Past Event

A Just Verdict? The Sean Bell Case

In late 2006, Sean Bell—who was unarmed—was killed by 50 shots fired by New York City police officers outside a nightclub just hours before he was to be married. On April 26, all three detectives involved in the shooting—Gescard Isnora, Marc Cooper, and Michael Olliver—were acquitted of all of the charges against them including reckless endangerment, assault, and manslaughter. Protests erupted in New York opposing Judge Arthur Cooperman’s ruling in this case, and Bell’s family members are continuing to seek accountability for his death. Some lawmakers have vowed a federal probe into the shooting, while others feel the ruling should be left alone.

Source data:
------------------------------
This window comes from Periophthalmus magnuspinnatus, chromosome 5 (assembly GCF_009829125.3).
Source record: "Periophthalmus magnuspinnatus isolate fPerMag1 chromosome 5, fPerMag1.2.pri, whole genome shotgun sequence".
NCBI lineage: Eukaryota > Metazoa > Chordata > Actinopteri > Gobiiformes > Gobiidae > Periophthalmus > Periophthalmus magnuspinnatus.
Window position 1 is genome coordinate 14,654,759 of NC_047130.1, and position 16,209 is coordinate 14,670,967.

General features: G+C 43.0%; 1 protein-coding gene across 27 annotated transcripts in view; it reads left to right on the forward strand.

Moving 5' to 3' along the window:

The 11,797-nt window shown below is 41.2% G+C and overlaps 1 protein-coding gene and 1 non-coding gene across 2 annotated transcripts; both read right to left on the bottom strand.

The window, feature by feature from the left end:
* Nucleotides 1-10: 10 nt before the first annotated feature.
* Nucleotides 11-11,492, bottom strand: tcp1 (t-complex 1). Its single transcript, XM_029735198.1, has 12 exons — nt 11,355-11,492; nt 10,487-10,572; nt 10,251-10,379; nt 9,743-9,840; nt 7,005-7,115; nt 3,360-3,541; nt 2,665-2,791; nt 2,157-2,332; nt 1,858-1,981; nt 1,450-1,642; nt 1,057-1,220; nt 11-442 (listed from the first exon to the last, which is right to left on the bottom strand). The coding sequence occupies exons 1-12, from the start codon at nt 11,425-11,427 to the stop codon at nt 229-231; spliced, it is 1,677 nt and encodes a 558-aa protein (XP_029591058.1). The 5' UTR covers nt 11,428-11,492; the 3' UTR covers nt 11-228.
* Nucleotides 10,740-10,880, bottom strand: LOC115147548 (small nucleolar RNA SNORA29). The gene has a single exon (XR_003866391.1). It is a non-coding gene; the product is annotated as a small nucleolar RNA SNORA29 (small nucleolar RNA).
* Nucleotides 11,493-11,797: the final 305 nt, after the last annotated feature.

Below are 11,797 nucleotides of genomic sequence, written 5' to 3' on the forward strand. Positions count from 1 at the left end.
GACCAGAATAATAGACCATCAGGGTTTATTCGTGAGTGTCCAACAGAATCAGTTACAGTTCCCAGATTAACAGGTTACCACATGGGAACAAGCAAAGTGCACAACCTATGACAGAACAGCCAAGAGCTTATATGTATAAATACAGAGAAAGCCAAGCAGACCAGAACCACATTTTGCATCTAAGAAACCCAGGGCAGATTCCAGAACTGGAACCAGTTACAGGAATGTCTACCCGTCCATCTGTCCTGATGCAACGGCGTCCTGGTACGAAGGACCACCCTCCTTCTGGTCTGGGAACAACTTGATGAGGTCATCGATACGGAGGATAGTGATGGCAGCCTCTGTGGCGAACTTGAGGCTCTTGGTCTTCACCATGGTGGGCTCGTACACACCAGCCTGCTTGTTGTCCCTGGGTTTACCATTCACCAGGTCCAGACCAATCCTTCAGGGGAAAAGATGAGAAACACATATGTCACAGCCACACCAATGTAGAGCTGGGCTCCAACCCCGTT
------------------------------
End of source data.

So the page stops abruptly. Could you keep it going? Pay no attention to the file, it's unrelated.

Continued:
Did the justice system let Bell’s family down, as Bell’s fiance Nicole Paultre Bell has expressed? Or were the police officers justified in their shooting, no matter how tragic the outcome? How does this case fit into the long line of police killings of people of color? Should the family and lawmakers pursue federal charges against these officers?

Join us this week as we discuss whether justice was served in the Sean Bell case.

Suggested Readings:

Cops Acquitted in 50-Bullet Killing of Unarmed Black Man on His Wedding Day

No, the Cops Didn’t Murder Sean Bell

50 Bullets, No Conviction

Lawmaker vows thorough probe into Sean Bell shooting

Feds must resist push to prosecute cops who killed Sean Bell

Questions? Call Kristin Millikan at 312.422.5580.